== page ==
3. She is suffering horribly from this cruel voice in her head, so you must muster all the compassion and care you can while being resolved about the eating. Distraction is key. TV, cat videos, puppy visits, puzzles, whatever it takes. It won't remove her suffering but it will help reduce it.

Keep asking. Don't listen to doctors or anyone who doesn't make sense. Do listen to the veterans here! I wouldn't have succeeded without the folks on here.

tina72

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Reply with quote  #13 
"I don't dare try a snack today."
Be not afraid of something she is afraid of. Get into a routine. Fixed meal times, fixed snack times. The routine will make it easier after a couple of days.
Be strict: if she won´t eat what you serve, she need to replace it with something like ensure (a high calorie drink). If she throws the plate, take another one and refill it calmly. She must learn that there is no way not to eat.
Try to offer some distraction. We ate nearly all meals in front of TV watching funny family shows. A no-go before ED, but use whatever works.
Try not to speak about food, portion sizes, calories. If she speaks about it, say "mmh" and change the subject.
Try to encourage her to eat herself or feed her if necessary. It might take hours, so be prepared and have some help with your other kids.
Add calories to every meal secretly. Keep her out of the kitchen. Plate finished things in a normal amount. That is what you need to eat now. It is just what you need. I am your mum and I know what you need. Take this potatoe. And now another one. Now one piece of meat. Like feeding a little baby. You have done that 12 years before and you know how to do that.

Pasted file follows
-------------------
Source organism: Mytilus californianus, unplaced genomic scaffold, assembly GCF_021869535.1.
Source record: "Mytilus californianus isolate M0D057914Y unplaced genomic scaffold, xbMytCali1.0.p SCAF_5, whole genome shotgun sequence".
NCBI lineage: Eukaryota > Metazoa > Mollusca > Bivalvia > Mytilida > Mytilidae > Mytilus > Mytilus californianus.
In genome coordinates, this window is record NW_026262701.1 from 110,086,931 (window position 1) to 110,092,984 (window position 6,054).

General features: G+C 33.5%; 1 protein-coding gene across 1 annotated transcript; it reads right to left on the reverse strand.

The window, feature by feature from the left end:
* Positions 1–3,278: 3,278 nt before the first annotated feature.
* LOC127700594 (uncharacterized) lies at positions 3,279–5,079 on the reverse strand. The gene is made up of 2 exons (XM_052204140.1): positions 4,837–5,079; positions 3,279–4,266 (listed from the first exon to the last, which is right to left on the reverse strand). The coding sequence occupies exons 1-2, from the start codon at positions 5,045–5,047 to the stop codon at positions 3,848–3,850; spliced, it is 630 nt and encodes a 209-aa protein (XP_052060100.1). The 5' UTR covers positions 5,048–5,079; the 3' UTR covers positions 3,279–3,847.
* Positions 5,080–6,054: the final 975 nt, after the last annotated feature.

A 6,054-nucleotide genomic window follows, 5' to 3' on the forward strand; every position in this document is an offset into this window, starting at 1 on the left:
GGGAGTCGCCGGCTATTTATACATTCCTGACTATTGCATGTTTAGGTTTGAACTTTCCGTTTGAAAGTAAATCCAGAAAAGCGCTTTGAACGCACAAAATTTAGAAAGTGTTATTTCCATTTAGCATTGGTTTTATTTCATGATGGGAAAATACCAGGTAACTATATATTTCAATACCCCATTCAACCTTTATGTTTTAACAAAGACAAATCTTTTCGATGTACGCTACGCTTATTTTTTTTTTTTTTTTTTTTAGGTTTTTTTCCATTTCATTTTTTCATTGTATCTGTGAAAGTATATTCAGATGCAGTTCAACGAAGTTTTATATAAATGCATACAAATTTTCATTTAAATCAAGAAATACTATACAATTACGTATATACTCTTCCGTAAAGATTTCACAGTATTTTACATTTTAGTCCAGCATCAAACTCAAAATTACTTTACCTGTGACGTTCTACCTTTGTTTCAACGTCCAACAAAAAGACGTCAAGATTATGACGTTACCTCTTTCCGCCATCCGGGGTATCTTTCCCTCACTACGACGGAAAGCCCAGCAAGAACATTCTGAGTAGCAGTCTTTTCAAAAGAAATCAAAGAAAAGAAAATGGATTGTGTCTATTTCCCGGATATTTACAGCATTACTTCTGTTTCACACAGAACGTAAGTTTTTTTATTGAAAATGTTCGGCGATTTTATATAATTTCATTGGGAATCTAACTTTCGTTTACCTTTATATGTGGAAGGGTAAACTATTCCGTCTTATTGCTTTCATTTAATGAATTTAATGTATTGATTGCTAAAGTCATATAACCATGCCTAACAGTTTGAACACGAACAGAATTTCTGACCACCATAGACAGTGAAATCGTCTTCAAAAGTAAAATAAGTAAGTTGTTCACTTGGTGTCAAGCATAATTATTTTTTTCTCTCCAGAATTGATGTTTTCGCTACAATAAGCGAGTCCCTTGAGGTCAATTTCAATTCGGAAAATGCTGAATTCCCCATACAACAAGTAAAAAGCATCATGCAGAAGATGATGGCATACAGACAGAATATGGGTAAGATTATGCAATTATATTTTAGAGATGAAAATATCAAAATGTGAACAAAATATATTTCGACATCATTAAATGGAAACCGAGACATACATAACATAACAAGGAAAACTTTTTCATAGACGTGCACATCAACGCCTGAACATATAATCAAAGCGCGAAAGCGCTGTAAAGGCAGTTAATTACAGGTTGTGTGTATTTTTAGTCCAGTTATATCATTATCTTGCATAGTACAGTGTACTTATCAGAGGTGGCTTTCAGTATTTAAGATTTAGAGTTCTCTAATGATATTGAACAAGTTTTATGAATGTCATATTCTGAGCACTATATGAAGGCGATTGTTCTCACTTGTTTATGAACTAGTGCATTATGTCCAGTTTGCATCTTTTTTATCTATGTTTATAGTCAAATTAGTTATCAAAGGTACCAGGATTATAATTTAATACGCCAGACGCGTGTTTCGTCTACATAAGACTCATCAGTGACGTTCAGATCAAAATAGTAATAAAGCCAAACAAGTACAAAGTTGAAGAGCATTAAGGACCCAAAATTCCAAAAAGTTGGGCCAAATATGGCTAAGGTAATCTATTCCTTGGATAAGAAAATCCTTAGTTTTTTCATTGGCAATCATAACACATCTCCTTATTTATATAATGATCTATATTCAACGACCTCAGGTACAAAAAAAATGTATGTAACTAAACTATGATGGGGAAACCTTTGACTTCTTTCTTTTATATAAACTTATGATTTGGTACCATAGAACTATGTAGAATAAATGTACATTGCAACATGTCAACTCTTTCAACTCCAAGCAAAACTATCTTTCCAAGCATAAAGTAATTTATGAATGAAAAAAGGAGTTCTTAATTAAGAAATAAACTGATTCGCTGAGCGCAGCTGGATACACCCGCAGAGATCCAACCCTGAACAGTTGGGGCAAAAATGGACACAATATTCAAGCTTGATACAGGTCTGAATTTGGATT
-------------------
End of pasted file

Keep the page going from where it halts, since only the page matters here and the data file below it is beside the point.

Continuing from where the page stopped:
Tina72
toothfairy

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Reply with quote  #14 
Hi Alma
Welcome, and you are amazing that you are going to get started with FBT,
The quicker you start, the better.
My first piece of advice is add butter and cream ( a lot) to every thing you can, from soup to pasta to curry.

You were right about lunches, the doctor is wrong. This beast of an illness needs to be faced head on, not left alone at school lunch  to get stronger and more entrenched.

Unfortunately , trust is not given when anorexia is in control. Your D is not rational around food, and cannot make good decisions, I would highly doubt any meal that is not supervised by you is eaten. It takes a very long time for trust to be used in this illness.The decision needs to be taken from her ( or her illness|), until she is in strong recovery.
All loopholes need to be closed. If you do not see the food going in , assume its not..  Keep an eye on her for bathroom use after meals.

If her lips have turned blue and hands/feet cold, I would consider a trip to the ER.

Her Heart, Blood Pressure , and vitals need to be checked. This illness is vile.
Has she had a full work up with the proper tests??
What is her current bmi or height/weight?